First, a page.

- For the short term, focus on the giving spirit of the holidays, instead of on the competition for Gina’s time.
- Think about establishing your own separate traditions, regardless of exactly what day in the calendar they may fall on. The winter holiday season in this country is long. Be creative.
- If you can get back to being friends, consider spending part of the holidays together—nothing too stressful, but maybe a low-key afternoon outing of some kind. This kind of interaction wouldn’t work for many families, but it seems like it might work for yours. If you decide to try it though, make it only about Gina, and agree to table any difficult discussions for the time-being. The purpose is to alleviate her anxiety about the increasing hostility between you.
- For the longer term, remember that whatever school schedule you decide to adopt for Gina, you must keep her best interests at the forefront.
Moving Forward in Peace
After their first mediation session, Joe and Brianna made a pact to table all discussions about next year until after January 1st. They scheduled another mediation session to broach this topic in late January. In the meantime, they would concentrate only on making the holidays as happy and stress-free as possible for Gina.
It’s impossible to overstate the importance of parents working together to support their children. This importance can become starkly obvious during holidays and long school breaks. Don’t let your kids feel responsible for keeping the peace in the family. That’s not their job; it’s yours.
Whether your holiday schedule is in tatters or simply needs a tune-up, don’t hesitate to contact a mediator for help. The family law mediators at the Weinberger Mediation Center wish you peace and joy this holiday season and all year long.
Today we are continuing to follow Eric and Eva as they focus on using divorce mediation to address parenting issues. As we learned in our introductory post, 40-year-old Eric and 43-year-old Eva have been married for 15 years. They have two children, Chris, who is 10, and Laura, who is 12. For the time being, Eva is remaining in the family home, while Eric is moving into a nearby rented townhouse. Read more
In our last few posts we have been following three couples attempting to tailor divorce mediation to their own specific needs. Today we are looking at Eric and Eva, a couple in their early forties who have been married for 15 years and have two young children, ages 10 and 12.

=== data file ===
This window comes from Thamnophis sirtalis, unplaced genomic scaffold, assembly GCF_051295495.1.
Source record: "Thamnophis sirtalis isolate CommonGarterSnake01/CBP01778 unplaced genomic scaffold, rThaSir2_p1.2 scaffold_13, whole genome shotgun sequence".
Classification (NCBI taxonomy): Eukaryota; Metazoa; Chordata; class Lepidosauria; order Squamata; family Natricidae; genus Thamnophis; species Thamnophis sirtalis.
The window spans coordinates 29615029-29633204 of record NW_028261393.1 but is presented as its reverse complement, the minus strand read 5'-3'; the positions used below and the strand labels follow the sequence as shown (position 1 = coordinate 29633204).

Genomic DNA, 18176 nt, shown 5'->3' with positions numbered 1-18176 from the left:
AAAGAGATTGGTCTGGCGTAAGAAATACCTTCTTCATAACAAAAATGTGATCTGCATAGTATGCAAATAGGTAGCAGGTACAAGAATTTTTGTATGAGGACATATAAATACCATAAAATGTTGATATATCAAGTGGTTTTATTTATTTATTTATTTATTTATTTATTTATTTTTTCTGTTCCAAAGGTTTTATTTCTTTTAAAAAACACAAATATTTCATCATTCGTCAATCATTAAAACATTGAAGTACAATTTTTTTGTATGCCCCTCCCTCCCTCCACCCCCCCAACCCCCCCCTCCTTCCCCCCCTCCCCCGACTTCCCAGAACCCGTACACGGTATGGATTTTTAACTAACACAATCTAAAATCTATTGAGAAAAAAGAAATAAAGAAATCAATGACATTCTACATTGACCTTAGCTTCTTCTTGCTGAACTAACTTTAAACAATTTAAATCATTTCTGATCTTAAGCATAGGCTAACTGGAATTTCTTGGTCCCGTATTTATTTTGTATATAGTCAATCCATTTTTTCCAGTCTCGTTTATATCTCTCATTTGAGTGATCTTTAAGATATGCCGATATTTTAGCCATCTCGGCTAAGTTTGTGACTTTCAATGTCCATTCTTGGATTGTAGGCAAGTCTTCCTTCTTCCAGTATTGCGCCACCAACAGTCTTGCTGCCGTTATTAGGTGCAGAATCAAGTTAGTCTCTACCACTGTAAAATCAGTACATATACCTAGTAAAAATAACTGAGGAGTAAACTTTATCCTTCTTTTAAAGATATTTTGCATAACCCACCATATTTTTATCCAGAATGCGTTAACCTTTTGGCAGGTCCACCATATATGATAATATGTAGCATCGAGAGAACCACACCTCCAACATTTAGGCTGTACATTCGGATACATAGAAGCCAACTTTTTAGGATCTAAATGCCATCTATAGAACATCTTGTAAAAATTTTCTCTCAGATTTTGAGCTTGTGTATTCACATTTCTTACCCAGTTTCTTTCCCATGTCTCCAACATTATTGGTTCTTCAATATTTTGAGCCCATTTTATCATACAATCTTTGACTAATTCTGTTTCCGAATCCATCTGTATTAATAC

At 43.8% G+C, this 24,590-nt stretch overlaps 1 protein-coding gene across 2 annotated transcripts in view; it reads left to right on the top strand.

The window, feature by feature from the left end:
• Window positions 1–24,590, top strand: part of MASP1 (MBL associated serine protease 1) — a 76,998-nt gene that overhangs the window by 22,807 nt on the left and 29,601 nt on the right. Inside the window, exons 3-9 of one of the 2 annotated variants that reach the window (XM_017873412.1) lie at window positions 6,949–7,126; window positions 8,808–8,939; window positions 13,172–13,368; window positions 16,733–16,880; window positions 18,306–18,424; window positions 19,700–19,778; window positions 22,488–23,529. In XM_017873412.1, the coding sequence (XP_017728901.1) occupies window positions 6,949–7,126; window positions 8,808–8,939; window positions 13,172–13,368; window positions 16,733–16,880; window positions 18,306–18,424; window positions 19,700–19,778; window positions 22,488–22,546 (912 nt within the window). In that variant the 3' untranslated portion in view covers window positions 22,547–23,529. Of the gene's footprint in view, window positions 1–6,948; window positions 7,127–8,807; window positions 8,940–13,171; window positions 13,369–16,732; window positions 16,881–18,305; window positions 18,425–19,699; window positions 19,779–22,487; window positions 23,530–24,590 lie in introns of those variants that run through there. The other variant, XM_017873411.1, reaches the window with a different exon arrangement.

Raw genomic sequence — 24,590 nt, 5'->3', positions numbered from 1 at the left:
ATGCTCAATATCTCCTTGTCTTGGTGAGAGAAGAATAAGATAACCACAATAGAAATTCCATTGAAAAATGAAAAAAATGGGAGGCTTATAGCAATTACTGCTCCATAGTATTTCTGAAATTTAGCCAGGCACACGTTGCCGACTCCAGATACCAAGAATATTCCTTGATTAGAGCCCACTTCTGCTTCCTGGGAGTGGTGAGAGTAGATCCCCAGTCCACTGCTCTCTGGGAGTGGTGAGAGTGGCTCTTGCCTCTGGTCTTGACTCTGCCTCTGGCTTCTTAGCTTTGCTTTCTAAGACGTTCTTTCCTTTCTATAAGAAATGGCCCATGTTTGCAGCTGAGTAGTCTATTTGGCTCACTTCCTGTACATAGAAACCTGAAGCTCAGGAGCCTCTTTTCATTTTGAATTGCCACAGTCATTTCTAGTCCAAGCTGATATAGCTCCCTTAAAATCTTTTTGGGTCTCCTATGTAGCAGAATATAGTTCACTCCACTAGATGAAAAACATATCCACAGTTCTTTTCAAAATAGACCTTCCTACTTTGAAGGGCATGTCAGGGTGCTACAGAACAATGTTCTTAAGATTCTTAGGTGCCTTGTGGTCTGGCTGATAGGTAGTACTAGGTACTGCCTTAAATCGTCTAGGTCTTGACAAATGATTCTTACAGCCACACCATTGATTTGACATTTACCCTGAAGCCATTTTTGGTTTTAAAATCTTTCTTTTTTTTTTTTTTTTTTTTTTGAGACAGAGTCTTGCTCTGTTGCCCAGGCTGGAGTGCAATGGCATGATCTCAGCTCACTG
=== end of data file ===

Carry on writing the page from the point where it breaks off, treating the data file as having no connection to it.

In our introductory post, we learned that Eva blames Eric for the breakdown of the marriage. She describes him as a “workaholic” who has long been disconnected from the family. Eric does not contradict this, but says he now wants things to change. He is seeking not just joint legal custody of the children, but also 50/50 shared physical custody. This makes little sense to Eva, who observes that by his own admission, he has never spent much time with the children. She thinks joint legal custody is fair, but does not see shared physical custody as a realistic option. Eric, however, is adamant about this. Read more
Parenting Mediation for Custody and Visitation Disputes
For many parents, making decisions about child custody and parenting can be the toughest part of a separation or divorce. Some divorcing parents also have to deal with multiple financial issues, such as spousal support or division of marital property. Others can resolve such matters fairly simply. Parents who have never been married generally have the easiest time separating financially. Regardless of these differences, however, the emotional aspects of physically dividing a family into two can be devastating. Parenting mediation can be a great forum for parents to air concerns and resolve anxieties while working together to build a successful post-relationship parenting plan. Read more